But Bradley Manning and Edward Snowden -- not necessarily personable individuals, but heroic figures both -- have blown the whistle to alert more and more citizens to the free pass to encroach that our spooks have been enjoying. And there are even stirrings in Washington aimed at recovering some civil liberties from the garbage heap. Senator Ron Wyden (D-OR) who has been trying to blow open NSA spying for a long time offered a warning in a speech last month that I’ve only now had time to absorb. Here are some pertinent bits:

If we do not seize this unique moment in our constitutional history to reform our surveillance laws and practices, we will all live to regret it. … The combination of increasingly advanced technology with a breakdown in the checks and balances that limit government action could lead us to a surveillance state that cannot be reversed.

… It is a fundamental principle of American democracy that laws should not be public only when it is convenient for government officials to make them public. They should be public all the time, open to review by adversarial courts, and subject to change by an accountable legislature guided by an informed public. If Americans are not able to learn how their government is interpreting and executing the law then we have effectively eliminated the most important bulwark of our democracy. That’s why, even at the height of the Cold War, when the argument for absolute secrecy was at its zenith, Congress chose to make US surveillance laws public.

… when James Madison was attempting to persuade Americans that the Constitution contained sufficient protections against any politician or bureaucrat seizing more power than that granted to them by the people,he did not just ask his fellow Americans to trust him. He carefully laid out the protections contained in the Constitution and how the people could ensure they were not breached. We are failing our constituents, we are failing our founders, and we are failing every brave man and woman who fought to protect American democracy if we are willing, today, to just trust any individual or any agency with power greater than the checked and limited authority that serves as a firewall against tyranny.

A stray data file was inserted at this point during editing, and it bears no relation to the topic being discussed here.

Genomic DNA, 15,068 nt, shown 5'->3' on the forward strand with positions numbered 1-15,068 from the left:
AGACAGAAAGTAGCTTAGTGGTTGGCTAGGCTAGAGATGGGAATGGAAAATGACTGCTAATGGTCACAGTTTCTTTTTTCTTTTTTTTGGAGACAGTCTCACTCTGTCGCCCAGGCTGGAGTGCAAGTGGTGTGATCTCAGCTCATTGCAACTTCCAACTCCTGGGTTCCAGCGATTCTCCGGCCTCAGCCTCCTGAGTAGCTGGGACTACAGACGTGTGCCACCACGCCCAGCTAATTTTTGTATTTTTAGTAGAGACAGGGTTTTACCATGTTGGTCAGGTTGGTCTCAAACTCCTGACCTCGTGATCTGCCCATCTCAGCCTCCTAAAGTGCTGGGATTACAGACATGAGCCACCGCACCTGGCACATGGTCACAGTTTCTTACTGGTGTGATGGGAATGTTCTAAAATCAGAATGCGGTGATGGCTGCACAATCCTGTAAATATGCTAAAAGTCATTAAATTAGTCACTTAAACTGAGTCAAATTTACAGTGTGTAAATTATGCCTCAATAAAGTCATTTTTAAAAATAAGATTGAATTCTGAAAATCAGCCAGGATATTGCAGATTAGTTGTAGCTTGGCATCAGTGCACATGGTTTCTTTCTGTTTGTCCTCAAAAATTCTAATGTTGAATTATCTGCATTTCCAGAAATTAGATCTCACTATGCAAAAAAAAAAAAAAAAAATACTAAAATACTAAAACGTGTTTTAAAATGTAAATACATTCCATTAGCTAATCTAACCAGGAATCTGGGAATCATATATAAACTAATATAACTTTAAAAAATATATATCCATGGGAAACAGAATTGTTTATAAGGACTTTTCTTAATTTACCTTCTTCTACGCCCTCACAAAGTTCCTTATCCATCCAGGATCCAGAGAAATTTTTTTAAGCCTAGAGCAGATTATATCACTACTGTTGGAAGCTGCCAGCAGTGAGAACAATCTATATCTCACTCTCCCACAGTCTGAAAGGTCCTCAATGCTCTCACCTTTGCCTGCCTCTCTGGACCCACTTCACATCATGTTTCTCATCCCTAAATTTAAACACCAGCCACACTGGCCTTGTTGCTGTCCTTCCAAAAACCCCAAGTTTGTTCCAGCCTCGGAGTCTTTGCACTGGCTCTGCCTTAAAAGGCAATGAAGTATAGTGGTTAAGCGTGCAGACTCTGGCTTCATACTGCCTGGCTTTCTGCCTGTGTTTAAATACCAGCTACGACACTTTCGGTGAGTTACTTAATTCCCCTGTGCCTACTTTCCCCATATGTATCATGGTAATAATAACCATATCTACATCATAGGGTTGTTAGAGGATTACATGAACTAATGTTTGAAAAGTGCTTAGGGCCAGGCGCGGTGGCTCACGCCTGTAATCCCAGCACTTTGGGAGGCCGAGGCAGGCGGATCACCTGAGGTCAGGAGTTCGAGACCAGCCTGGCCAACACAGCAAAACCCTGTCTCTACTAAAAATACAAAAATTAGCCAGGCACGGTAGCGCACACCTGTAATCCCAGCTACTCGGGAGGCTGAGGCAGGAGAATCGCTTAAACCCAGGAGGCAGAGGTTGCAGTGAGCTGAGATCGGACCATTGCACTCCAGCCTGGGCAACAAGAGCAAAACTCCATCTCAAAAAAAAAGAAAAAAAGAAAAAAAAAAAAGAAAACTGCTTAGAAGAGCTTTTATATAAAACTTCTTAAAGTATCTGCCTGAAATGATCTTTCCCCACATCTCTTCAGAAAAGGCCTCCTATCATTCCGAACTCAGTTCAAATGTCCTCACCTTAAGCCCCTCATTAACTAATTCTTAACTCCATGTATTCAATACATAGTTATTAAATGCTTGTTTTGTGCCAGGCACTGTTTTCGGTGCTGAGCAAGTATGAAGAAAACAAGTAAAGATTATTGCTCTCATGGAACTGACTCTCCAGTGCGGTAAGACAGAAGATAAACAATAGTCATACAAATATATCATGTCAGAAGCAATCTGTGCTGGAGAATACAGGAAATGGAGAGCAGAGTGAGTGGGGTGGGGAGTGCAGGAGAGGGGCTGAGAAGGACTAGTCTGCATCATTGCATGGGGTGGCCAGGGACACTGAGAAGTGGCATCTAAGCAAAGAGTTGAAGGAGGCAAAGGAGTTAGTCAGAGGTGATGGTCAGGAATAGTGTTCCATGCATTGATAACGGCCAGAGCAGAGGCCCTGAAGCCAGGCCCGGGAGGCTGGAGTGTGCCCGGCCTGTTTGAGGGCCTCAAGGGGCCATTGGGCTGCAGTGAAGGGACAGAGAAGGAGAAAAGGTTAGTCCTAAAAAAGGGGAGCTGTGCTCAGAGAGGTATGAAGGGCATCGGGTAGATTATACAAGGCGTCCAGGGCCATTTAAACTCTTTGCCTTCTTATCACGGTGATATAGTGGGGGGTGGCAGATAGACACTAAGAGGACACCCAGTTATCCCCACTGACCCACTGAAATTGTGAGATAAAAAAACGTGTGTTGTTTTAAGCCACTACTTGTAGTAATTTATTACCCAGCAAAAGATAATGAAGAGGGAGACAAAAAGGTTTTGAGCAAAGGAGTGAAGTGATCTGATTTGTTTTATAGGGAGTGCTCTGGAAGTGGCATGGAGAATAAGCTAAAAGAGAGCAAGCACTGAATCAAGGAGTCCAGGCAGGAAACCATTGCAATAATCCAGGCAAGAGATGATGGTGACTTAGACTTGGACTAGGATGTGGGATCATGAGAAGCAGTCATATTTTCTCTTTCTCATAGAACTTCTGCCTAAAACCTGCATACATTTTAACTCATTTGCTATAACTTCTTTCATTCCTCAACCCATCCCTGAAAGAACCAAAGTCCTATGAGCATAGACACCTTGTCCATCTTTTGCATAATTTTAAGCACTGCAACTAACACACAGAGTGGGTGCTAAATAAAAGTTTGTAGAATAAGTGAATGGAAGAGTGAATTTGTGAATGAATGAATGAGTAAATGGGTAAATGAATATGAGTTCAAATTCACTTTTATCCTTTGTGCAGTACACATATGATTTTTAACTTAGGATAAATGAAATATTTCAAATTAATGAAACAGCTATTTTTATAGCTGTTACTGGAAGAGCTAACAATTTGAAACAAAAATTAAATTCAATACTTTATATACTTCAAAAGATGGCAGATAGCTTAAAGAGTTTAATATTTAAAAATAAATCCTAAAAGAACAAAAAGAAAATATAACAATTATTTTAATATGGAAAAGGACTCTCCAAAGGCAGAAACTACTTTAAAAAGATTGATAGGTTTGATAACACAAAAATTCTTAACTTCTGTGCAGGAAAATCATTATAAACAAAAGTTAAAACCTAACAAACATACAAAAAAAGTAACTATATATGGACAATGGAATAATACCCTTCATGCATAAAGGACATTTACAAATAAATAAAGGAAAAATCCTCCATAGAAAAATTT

… my question to you is: by allowing the executive to secretly follow a secret interpretation of the law under the supervision of a secret, non-adversarial court and occasional secret congressional hearings, how close are we coming to James Madison’s “very definition of tyranny”? I believe we are allowing our country to drift a lot closer than we should, and if we don’t take this opportunity to change course now, we will all live to regret it.

Wyden, a Senator, evidently finds the national security state nearly as scary as I do. It’s a lot scarier than a few foreign terrorists who might be able to blow up some unlucky ones of us -- and even scarier than our homegrown terrorists who demand the right to tromp around with high capacity magazines in their favorite automatic rifles. We either rein in the fear mongers -- and soon -- or our fear obsessed nation becomes an ever more repressive failure.

1 comment:

Hattie said...

Word. I'm sick of the fearmongering.